It’s easy to see when a dog has reached his senior years. For one thing, he slows down, he isn’t as easily stimulated, and often, you’ll notice gray hairs.

This also means your dog is no longer able to fight infections as when he was younger. Keep in mind it will also take much longer to heal, so talk to the veterinarian as soon as you notice or sense these changes taking place.

With older dogs, it seems their kidneys are the first systems to deteriorate. Quite simply, they may not be able to control their bladder over long periods of time. Therefore, dribbles of urine are not uncommon, although stressful for everyone.

Incontinence can be treated, however, whether it is kidney failure or diabetes.

Senior Dog Exercise

No matter your dog’s age, it is imperative for him to get some exercise every day. If denied, it will only result in a quicker physical deterioration in contrast to one that is physically active.

This means reducing the intensity of the exercise so that it is in keeping with your dog’s abilities. A physically active dog will stay healthier and will not succumb to quick deterioration. Mental exercises will also help keep them sharp. Senior dog care requires both physical and mental exercises daily.

Senior Dog Nutritional Needs

Specific breeds require special formulations of foods designed with them in mind. Additionally, there are foods made especially for older dogs.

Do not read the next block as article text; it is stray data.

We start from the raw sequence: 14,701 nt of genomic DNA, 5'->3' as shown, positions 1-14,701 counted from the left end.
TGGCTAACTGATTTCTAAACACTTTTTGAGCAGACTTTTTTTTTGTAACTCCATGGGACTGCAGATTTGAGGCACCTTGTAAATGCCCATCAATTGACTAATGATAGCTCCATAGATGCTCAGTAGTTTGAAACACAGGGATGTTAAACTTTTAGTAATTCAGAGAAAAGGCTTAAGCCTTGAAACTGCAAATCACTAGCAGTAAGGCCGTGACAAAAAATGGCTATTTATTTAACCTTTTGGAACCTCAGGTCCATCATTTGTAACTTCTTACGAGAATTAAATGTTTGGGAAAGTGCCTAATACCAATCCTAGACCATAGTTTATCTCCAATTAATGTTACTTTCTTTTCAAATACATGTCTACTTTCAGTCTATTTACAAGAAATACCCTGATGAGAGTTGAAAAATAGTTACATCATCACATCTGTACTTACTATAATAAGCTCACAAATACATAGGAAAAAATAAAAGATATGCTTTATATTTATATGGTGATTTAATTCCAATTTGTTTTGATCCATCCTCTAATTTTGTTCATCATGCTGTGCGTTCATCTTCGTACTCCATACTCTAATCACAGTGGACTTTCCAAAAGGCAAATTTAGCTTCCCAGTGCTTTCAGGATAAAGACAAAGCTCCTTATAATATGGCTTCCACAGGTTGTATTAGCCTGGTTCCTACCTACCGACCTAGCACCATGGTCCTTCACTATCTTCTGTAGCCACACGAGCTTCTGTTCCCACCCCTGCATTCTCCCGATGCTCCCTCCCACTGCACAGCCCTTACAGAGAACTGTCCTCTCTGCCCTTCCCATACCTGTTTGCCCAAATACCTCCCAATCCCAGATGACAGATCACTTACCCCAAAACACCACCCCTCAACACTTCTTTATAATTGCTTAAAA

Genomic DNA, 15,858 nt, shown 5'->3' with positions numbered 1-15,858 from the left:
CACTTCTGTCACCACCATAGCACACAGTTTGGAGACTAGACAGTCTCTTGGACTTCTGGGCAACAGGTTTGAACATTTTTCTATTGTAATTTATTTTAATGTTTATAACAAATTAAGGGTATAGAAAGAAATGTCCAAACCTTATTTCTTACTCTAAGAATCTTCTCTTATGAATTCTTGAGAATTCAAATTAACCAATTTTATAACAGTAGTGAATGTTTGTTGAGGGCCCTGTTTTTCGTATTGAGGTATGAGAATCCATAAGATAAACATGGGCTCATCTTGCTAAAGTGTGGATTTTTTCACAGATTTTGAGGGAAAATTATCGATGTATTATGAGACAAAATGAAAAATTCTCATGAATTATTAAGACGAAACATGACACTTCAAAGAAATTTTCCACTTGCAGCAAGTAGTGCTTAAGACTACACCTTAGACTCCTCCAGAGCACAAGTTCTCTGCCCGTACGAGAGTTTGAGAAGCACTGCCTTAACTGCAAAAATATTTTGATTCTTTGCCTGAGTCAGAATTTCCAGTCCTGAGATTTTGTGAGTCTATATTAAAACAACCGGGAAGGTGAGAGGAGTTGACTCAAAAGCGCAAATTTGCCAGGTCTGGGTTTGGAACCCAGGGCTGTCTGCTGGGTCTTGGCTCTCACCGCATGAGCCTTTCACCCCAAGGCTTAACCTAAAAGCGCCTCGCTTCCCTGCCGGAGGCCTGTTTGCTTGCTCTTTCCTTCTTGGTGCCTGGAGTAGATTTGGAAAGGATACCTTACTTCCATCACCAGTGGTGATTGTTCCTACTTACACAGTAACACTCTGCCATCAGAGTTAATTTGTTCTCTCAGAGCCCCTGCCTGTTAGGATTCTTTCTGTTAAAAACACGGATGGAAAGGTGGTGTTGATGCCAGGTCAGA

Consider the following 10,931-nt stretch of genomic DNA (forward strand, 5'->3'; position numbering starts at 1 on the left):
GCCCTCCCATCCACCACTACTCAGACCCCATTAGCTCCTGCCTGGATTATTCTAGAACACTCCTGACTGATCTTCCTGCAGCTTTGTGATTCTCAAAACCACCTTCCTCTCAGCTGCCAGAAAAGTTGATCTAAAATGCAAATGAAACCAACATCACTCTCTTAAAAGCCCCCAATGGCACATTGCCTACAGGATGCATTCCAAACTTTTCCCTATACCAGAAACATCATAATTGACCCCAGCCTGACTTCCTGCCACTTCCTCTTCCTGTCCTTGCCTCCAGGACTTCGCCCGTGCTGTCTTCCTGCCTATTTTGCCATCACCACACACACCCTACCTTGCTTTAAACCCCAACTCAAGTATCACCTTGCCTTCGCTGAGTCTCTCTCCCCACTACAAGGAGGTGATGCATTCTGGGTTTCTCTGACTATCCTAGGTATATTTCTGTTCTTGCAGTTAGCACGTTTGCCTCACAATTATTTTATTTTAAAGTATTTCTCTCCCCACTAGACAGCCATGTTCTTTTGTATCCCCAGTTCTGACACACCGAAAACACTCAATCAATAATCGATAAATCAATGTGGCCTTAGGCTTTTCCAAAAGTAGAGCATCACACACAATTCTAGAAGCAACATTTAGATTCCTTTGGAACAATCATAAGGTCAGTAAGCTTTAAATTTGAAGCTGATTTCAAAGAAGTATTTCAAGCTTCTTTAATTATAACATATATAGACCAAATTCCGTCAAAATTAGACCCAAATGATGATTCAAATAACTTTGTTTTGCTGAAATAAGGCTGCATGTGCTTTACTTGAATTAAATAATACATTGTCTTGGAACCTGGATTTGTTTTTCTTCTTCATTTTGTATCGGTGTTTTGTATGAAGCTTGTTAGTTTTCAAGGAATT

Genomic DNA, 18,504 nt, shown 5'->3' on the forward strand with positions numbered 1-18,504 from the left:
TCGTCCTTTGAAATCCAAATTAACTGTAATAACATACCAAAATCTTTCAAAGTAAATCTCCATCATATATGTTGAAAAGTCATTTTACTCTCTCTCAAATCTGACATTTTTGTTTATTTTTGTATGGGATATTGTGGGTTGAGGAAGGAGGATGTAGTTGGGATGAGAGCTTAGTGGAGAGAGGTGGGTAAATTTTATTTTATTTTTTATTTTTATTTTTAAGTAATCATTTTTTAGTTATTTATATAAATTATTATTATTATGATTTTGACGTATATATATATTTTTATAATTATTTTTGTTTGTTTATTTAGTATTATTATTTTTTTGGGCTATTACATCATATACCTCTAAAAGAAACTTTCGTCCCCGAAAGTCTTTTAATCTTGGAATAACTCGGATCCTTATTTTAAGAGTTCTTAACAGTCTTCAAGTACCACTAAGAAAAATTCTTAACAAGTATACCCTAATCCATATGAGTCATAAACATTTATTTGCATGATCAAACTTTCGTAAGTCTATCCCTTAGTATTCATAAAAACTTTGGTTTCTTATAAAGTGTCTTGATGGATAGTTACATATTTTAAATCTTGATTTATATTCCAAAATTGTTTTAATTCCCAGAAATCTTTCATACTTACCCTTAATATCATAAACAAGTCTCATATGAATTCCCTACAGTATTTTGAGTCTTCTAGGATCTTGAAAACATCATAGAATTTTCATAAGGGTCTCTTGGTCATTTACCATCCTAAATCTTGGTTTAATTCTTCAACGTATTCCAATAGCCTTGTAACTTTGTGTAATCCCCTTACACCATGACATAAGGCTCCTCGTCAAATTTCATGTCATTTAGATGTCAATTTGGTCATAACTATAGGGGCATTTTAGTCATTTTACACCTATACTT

Nutrition plays a vital role in keeping a dog healthy. As dogs age, and their level of physical activity reduces, so it’s not uncommon for them to become overweight. Obesity is a significant problem which can cause several other health issues, including diabetes and heart disease.

The unique nutritional requirements older dogs need are different than those of the young pups, and these foods can help maintain a healthy weight while providing the correct balance of nutrients.

Geriatric Pain

With varying degrees of pain, from chronic arthritis pain to acute pain resulting from infection or injury, your veterinarian will assess and minimize your dog’s pain at every visit.

A wellness plan is essential for a senior dog, as his careful monitoring of his overall physical condition. Consult your vet if you have concerns so you can work together to make his life as painless and as enjoyable as is possible.

Look out for Trouble

Unlike humans, your dog will not tell you that he is feeling under the weather or experiencing pain. He will do so, however, in his own way. So it’s important to monitor your dog closely and see your vet quickly if you notice the following signals:

  • A sudden decrease in appetite that lasts a couple of days
  • An increase in appetite
  • An increase in water consumption without reason
  • Increase in urination without reason
  • Diarrhea lasting upwards of three days
  • Repeated vomiting
  • Inappropriate stools and elimination
  • Blood in the urine or stools
  • Notable decrease of vision
  • Seizures
  • Gagging or coughing that’s persistent
  • Excessive panting
  • Abnormal hair loss and excessive scratching

Keeping a close eye on your aging dog will keep him healthier and more comfortable. Pay attention to the details of his physical and mental states and act quickly to prevent any condition from worsening. Senior dog care begins with you being vigilant.